“Thy kingdom come, thy will be done, on earth as it is in heaven…”  Matthew 6:10,11

Previous Post: Twelve: “The Disconnect Box” Compelled to Connect Pt 3

(If you have not seen the video that has hit the social media world by storm, I have embedded it below)

Holy Spirit pt3: “where you are present matters”

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The word incarnate means “being embodied” and in theological speak it refers to the miraculous reality that God became human in the saving life of Jesus Christ.  Some people even came up with the Doctrine of Incarnation.  Eugene Peterson in his contemporary translation of the bible entitled ‘the message” captures this reality well in the book of John.

The Word became flesh and blood,
and moved into the neighbourhood.
We saw the glory with our own eyes,
the one-of-a-kind glory,
like Father, like Son,
Generous inside and out,
true from start to finish.

John 1:15 (the message)

God moved into the world of 1st century Palestine and proceeded to knock the socks off the status quo by talking about a heavenly and divine reality called the “Kingdom of God.”  Jesus, the incarnation of God then represented the collision between this heavenly reality and the laws, religiosity, political climate, and socio-economic reality of 1st century Palestine.

The result is the messy encounters of heaven colliding with a disconnected, sinful humanity found in the gospel story.  Jesus didn’t just talk about the Kingdom of God, he was God embodied on earth and the actions of Jesus embody this hope of redemption and reconnection that we find in the God in heaven.  Within all this, God’s presence is central. God’s presence on earth, God’s presence in Jesus, and God’s presence via the Holy Spirit in us here today.

Acts chapter 2 is a favourite of mine.  Many call it the birth of the church as we know it.  A community gathered, receiving the spirit of God, the same spirit of Jesus, and a member of this dynamic active Trinitarian God.  In Acts 2, it was unifying, inspiring, empowering, and provided a great place for a community of believers to embark on a journey, imperfectly mind you, of loving God and loving neighbour.  Here in 2011 we get the same Spirit that Jesus had.  We get the same Holy Spirit that descended upon the gathered community of Acts at Pentecost.  We don’t only get a portion of it.  It’s not like we get the short end of the Holy Spirit stick.  We have the opportunity to fully receive the Holy Spirit within us and join with God in the activities of this world.  One way we join with God is by embodying the message by the Holy Spirit that is present within and around us.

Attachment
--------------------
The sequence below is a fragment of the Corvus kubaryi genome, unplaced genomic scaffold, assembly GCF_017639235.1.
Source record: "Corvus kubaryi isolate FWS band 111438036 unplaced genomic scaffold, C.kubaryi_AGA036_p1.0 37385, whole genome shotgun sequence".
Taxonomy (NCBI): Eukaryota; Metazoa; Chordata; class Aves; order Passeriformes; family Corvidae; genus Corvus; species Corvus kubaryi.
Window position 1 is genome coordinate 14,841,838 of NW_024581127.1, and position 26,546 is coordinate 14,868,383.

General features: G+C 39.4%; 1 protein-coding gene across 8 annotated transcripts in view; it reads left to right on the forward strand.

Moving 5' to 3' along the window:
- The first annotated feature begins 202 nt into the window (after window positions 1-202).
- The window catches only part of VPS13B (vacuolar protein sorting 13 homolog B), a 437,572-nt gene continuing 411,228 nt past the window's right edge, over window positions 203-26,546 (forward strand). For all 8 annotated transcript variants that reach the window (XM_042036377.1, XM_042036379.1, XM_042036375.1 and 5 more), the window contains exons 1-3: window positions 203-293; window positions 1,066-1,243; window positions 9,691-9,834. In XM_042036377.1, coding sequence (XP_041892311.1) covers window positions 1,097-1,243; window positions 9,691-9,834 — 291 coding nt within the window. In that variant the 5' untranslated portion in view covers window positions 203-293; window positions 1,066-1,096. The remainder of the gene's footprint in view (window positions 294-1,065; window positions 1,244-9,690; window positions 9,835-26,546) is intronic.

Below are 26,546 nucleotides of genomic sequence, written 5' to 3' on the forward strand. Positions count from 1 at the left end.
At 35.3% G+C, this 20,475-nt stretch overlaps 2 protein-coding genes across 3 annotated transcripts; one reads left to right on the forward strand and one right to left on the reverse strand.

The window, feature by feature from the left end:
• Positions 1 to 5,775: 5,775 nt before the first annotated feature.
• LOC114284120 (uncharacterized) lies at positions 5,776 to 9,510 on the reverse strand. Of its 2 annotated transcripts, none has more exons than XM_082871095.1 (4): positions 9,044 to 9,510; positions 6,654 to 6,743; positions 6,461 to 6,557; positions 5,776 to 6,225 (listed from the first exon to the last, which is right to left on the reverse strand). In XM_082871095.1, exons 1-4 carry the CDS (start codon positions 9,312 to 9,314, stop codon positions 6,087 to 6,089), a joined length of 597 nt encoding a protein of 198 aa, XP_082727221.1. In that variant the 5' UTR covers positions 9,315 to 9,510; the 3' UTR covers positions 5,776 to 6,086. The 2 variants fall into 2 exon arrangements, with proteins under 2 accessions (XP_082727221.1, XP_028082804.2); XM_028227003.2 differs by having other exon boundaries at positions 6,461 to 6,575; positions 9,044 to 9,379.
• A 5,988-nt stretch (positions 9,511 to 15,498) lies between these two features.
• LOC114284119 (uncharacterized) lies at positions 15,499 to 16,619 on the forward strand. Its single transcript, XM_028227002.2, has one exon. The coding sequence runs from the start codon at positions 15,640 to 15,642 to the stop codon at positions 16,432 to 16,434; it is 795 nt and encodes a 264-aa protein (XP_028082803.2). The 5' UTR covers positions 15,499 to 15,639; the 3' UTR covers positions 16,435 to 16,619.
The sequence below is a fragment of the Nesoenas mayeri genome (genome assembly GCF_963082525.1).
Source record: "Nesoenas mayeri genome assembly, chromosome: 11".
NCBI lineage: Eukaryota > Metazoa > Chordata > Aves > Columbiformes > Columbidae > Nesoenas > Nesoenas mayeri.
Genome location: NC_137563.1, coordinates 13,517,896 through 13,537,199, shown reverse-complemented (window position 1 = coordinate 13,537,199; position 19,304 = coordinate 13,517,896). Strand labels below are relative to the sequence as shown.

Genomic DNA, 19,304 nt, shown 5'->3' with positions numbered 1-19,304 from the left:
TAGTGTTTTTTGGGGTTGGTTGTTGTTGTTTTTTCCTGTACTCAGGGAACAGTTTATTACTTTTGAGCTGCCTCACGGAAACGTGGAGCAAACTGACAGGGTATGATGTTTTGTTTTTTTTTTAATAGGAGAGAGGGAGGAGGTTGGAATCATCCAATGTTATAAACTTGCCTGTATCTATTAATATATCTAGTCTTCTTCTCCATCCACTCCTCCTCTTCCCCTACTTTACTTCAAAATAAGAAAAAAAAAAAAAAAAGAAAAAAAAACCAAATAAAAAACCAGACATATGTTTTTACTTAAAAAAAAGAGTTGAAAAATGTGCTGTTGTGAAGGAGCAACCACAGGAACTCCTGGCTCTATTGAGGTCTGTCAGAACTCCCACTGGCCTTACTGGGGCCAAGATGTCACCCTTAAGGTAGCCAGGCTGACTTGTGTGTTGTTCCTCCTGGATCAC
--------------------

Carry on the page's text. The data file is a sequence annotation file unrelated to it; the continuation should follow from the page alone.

Where you are present matters.  Where you live and how you engage your neighbour matters because as a believer in Christ you are, in all your brokenness, transparently (hopefully, nobody is perfect) embodying the message of a Trinitarian God.  For Anabaptists, that means grounded in community (presence in community is vitally important, can’t get into it on this post, but read up on it here) we embody a gospel centred around peace, justice, discipleship etc…  That means where we are present and collide with the culture around us that does not represent those principles.  The implications bring us face to face with a militaristic NHL hockey team logo, or the 3rd world living conditions in Northern Manitoba where there is apparently not enough fresh water to go around, or the gangs, drugs, and prostitution of the North and West End’s of Winnipeg.  We as people who embody a message of God’s love must with apostolic zeal and creativity bring the heart of the Anabaptist message out in the flesh and blood.  In some cases this may take a reimagining, but not deviating from, some of the more traditional Mennonite Anabaptist practices and focus on asking what Anabaptism looks like as it engages 2011 (that was quite the ambitious line, I know, I am working on a way to address quite significantly in the future, it’s also a shout out to the Naked Anabaptist).

What does the collision between Jesus centred, shalom seekin’, incarnated Anabapism and the dominate culture around us look like?  I am beginning to think that we cannot even begin to ask that question unless we are willing to understand the true implications of incarnation and embodying the message of a loving and active God.

 

(for other posts in this series)

Holy Spirit pt 1 “the crazy uncle nobody talks about”

Holy Spirit pt 2 “the assembly, potlucks, and sexuality”